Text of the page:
Understanding the temporal sequence of host behavioral changes is crucial for deciphering whether it is adaptive to the parasite or not. This study stands out for its meticulous examination of multiple behaviors over the entire ontogeny of the parasite highlighting the complexity and condition-dependent nature of manipulation. The protective-then-expose strategy emerges as a dynamic process, finely tuned to the developmental stages of the parasite and the ecological challenges faced by the host. The delayed emergence of protective behaviors suggests a strategic investment by the parasite, with implications for the host's survival and the parasite's transmission success. The differential impact of infection on refuge use and activity rate further emphasizes the need for a multidimensional approach in studying parasitic manipulation (Fayard et al., 2020). This complexity demands further exploration, particularly in deciphering how trophically-transmitted parasites shape the behavioral landscape of their intermediate hosts and its temporal dynamic (Herbison, 2017; Perrot-Minnot & Cézilly, 2013).  As we discover the many subtleties of these parasitic manipulations, new avenues of research are unfolding, promising a deeper understanding of the ecology and evolution of host-parasite interactions.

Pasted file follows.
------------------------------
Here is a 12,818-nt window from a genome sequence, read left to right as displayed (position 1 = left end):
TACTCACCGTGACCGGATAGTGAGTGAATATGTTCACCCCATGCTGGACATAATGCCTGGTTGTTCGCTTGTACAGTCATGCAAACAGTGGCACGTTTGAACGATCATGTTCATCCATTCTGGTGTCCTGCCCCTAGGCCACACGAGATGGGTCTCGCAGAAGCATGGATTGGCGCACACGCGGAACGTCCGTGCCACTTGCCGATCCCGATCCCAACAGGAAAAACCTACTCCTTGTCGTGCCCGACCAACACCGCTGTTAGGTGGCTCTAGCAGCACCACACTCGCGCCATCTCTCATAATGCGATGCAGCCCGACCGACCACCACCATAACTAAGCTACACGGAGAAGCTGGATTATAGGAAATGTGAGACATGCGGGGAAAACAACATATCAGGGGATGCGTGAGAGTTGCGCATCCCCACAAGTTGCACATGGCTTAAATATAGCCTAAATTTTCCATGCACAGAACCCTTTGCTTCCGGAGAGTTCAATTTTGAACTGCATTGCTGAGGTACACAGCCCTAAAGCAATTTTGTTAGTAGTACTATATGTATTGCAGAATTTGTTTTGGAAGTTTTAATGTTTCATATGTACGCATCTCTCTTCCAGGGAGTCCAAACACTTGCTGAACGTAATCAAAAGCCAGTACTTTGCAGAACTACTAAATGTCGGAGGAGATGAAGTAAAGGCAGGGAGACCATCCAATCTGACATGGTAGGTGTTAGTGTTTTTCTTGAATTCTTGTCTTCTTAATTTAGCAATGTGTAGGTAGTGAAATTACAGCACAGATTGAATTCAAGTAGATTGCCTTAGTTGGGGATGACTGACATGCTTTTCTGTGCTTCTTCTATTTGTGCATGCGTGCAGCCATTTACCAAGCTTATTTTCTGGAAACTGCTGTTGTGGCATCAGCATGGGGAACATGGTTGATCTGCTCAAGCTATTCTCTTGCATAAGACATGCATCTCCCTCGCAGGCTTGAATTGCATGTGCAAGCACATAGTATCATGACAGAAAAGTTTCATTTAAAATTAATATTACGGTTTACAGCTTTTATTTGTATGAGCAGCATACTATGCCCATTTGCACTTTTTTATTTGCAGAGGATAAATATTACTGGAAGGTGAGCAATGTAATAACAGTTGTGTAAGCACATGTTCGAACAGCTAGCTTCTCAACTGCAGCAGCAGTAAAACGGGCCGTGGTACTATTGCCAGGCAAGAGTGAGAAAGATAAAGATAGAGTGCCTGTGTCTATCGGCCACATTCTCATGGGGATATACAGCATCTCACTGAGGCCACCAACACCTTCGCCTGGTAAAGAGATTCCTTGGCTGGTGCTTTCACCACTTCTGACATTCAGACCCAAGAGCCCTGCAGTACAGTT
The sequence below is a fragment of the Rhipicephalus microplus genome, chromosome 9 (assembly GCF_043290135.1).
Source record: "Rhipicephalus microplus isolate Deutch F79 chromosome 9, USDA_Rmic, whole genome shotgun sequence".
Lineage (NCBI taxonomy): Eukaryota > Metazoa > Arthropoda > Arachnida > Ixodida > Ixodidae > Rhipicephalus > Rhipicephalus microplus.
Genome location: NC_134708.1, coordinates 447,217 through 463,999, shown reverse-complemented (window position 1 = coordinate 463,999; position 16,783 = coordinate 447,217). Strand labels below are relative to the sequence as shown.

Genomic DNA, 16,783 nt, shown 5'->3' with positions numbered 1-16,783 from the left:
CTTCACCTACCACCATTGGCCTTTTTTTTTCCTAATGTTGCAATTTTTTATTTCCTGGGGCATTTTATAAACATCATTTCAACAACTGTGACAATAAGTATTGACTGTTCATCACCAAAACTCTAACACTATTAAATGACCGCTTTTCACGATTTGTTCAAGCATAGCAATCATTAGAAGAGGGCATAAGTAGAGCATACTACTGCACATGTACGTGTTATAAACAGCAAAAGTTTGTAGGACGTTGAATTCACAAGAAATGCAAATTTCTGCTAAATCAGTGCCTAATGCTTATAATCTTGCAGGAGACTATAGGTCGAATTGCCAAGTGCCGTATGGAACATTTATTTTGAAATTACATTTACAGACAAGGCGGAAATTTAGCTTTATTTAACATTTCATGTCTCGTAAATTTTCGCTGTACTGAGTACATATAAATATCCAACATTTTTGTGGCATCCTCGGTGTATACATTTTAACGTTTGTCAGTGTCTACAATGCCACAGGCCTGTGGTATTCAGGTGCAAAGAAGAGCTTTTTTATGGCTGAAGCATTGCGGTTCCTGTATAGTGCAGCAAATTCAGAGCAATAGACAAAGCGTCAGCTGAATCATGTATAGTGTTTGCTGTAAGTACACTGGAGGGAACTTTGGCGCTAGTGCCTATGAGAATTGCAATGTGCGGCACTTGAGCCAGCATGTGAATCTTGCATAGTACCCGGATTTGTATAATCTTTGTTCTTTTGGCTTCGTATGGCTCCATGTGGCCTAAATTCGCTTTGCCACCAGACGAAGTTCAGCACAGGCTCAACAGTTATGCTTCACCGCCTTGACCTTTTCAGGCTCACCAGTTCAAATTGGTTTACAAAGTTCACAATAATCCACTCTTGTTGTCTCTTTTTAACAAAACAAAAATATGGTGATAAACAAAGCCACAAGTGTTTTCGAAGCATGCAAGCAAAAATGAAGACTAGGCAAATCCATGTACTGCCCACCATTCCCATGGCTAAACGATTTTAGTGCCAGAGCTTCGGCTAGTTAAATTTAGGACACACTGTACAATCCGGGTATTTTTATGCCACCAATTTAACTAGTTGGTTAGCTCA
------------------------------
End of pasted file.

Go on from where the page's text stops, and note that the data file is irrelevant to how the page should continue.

Bakker, T. C. M., Frommen, J. G., & Thünken, T. (2017). Adaptive parasitic manipulation as exemplified by acanthocephalans. Ethology, 123(11), 779–784.

Dawkins, R. (1982). The extended phenotype: The long reach of the gene (Reprinted). Oxford University Press.

Dianne, L., Perrot-Minnot, M.-J., Bauer, A., Gaillard, M., Léger, E., & Rigaud, T. (2011). Protection first then facilitation: A manipulative parasite modulates the vulnerability to predation of its intermediate host according to its own developmental stage. Evolution, 65(9), 2692–2698.

Dianne, L., Perrot-Minnot, M.-J., Bauer, A., Guvenatam, A., & Rigaud, T. (2014). Parasite-induced alteration of plastic response to predation threat: Increased refuge use but lower food intake in Gammarus pulex infected with the acanothocephalan Pomphorhynchus laevis. International Journal for Parasitology, 44(3–4), 211–216.

Fayard, M., Dechaume‐Moncharmont, F., Wattier, R., & Perrot‐Minnot, M. (2020). Magnitude and direction of parasite‐induced phenotypic alterations: A meta‐analysis in acanthocephalans. Biological Reviews, 95(5), 1233–1251.

Herbison, R. E. H. (2017). Lessons in Mind Control: Trends in Research on the Molecular Mechanisms behind Parasite-Host Behavioral Manipulation. Frontiers in Ecology and Evolution, 5, 102.

Hughes, D. P., Brodeur, J., & Thomas, F. (2012). Host manipulation by parasites. Oxford university press.